Is Washed-Up Debris From Missing Flight MH370?
Photo via Twitter
A piece of debris that appears to be part of a wing or wing flap has washed up on shore on a remote island in the western Indian Ocean, and investigators are racing to the area to see if it could be part of Malaysia Airlines Flight 370.
The flight disappeared in March of 2014 without a trace. It originally was scheduled from Kuala Lumpur to Beijing, made an abrupt U-turn, and hasn’t been heard from since.
Officials believe it crashed into the ocean but not a single piece of debris has been found.
Until today, perhaps.
The debris was found off Reunion Island, a French territory 380 miles from the coast of Madagascar in the Indian Ocean. But Reunion Island is almost 4,000 miles from Malaysia and more than 3,000 miles from where an Australian-led search team had been looking for the wreckage.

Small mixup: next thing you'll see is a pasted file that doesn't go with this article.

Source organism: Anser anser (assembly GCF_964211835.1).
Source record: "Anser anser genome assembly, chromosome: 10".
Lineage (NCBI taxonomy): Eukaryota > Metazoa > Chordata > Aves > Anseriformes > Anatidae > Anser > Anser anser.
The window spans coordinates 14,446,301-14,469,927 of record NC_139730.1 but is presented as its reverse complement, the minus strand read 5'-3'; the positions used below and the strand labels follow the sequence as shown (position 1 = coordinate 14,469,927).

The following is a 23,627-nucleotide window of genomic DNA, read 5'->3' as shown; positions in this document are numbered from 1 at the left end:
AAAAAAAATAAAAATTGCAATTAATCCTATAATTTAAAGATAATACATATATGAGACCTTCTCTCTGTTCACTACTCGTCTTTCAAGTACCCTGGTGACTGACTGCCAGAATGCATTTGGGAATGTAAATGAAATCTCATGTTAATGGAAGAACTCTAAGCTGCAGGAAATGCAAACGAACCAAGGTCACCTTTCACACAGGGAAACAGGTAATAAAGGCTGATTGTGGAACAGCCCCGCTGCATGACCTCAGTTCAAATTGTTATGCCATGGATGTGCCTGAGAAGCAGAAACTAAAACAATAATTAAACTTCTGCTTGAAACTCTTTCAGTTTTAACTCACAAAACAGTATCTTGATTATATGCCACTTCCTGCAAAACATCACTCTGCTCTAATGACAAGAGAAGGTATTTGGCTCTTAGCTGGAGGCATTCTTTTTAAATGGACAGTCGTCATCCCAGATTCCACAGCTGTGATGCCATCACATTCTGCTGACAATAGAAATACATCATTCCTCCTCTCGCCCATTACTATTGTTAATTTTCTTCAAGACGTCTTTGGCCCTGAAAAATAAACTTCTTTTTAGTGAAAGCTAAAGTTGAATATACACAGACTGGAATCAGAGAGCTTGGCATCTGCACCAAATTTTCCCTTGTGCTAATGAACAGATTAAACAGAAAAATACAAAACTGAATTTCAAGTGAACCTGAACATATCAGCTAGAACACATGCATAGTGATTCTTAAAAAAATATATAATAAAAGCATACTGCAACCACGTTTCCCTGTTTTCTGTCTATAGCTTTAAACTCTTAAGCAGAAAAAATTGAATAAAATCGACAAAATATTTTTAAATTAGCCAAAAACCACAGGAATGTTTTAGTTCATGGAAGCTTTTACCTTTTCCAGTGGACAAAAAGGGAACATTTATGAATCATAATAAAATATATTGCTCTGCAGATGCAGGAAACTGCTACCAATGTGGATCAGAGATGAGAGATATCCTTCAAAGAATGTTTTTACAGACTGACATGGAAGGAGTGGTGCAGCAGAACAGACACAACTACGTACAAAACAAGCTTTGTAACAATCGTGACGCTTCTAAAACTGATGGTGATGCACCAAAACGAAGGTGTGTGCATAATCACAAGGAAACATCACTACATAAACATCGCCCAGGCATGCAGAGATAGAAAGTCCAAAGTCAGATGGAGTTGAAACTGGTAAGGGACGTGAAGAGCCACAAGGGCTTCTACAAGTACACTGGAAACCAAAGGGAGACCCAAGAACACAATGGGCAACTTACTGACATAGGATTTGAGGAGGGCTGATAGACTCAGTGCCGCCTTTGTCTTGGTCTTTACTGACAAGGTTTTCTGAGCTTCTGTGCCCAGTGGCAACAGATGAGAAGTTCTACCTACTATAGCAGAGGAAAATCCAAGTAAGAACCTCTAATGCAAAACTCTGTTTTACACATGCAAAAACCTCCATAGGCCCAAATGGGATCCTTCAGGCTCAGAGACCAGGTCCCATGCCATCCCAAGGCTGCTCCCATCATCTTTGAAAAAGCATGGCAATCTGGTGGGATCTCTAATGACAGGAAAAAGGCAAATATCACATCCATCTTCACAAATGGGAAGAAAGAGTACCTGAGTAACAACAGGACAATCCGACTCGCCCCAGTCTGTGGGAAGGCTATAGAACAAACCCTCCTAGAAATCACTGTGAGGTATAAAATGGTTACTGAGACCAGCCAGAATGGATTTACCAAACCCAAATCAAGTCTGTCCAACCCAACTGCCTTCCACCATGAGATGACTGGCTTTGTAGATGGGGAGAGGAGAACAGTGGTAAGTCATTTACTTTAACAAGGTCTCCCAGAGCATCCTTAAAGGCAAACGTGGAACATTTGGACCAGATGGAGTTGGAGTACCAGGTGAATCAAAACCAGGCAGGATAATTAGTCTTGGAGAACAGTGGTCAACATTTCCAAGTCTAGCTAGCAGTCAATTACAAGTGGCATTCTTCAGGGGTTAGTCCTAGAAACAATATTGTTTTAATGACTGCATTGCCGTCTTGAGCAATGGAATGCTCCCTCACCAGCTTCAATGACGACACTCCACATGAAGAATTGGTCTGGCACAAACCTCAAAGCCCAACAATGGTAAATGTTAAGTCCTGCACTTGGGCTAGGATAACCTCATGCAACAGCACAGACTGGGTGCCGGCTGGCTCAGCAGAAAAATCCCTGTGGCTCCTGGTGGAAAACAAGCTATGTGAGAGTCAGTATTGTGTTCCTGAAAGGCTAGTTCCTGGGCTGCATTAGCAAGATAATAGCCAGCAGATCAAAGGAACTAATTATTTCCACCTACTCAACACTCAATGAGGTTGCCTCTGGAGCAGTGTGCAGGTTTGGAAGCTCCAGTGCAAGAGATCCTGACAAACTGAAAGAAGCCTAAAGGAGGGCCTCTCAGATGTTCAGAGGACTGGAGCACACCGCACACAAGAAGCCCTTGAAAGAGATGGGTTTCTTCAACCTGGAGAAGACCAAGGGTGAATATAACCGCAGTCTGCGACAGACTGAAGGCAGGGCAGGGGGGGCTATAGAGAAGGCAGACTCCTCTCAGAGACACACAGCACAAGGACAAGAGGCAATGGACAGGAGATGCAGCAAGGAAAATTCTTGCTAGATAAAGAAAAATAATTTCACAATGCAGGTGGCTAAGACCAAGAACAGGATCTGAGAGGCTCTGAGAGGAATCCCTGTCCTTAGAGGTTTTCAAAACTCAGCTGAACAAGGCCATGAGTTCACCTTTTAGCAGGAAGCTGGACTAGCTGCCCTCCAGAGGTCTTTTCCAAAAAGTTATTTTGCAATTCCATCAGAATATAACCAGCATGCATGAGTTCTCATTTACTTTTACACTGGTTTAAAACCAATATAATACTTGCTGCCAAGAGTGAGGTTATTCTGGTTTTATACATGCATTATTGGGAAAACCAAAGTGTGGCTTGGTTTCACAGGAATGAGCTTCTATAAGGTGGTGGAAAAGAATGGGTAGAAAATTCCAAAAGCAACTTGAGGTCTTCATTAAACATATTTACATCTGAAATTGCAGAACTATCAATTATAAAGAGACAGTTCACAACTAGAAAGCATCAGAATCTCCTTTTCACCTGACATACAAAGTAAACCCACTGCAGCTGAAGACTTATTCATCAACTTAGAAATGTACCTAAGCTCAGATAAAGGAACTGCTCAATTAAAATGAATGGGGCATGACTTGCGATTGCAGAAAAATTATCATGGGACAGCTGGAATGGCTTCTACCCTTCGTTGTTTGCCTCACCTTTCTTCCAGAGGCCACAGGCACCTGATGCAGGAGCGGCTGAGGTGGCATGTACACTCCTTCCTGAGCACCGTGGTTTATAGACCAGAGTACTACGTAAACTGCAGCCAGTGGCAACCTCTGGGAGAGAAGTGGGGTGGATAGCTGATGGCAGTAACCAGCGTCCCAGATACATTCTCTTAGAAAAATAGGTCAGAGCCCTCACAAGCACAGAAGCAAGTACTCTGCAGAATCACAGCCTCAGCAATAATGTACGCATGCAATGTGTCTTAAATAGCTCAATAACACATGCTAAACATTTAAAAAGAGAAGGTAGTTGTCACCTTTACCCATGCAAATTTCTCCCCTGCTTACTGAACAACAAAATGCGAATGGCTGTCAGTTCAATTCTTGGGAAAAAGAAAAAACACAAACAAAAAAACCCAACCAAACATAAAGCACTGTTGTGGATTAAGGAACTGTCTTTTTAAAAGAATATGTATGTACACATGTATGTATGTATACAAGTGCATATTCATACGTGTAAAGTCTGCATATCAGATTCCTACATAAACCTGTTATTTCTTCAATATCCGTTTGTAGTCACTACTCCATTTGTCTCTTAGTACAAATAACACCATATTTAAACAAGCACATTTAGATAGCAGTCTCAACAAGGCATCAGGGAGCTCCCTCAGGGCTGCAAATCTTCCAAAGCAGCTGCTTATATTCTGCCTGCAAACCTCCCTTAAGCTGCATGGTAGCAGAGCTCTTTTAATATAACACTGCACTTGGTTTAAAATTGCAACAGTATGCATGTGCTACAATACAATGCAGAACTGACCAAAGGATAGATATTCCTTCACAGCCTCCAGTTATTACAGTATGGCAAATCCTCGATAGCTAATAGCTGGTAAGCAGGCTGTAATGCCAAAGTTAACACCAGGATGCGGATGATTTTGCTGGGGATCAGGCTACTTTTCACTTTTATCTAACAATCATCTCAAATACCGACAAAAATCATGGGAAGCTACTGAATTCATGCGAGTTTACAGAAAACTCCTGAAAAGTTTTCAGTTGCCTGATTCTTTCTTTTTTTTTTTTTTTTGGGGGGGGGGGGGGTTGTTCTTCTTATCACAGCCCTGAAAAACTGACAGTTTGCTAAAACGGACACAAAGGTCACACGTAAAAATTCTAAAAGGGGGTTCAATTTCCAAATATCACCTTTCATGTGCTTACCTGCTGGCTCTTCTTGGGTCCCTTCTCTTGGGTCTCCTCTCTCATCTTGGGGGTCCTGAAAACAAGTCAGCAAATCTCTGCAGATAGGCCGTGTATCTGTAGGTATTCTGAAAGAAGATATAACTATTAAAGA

That said, it’s not impossible that debris could travel that far in the space of 16 months. In 2011 debris from s tsunami in Japan washed up on the shores of the west coast of the United State nine months later – a distance of nearly 5,000 miles.
Jon Ostrower, the aerospace writer for The Wall Street Journal, noted that the piece of debris looked more like a flap and not a wing. MH370 was a Boeing 777; it has not been determined yet if the debris is from that particular model plane.
More by Rich Thomaselli
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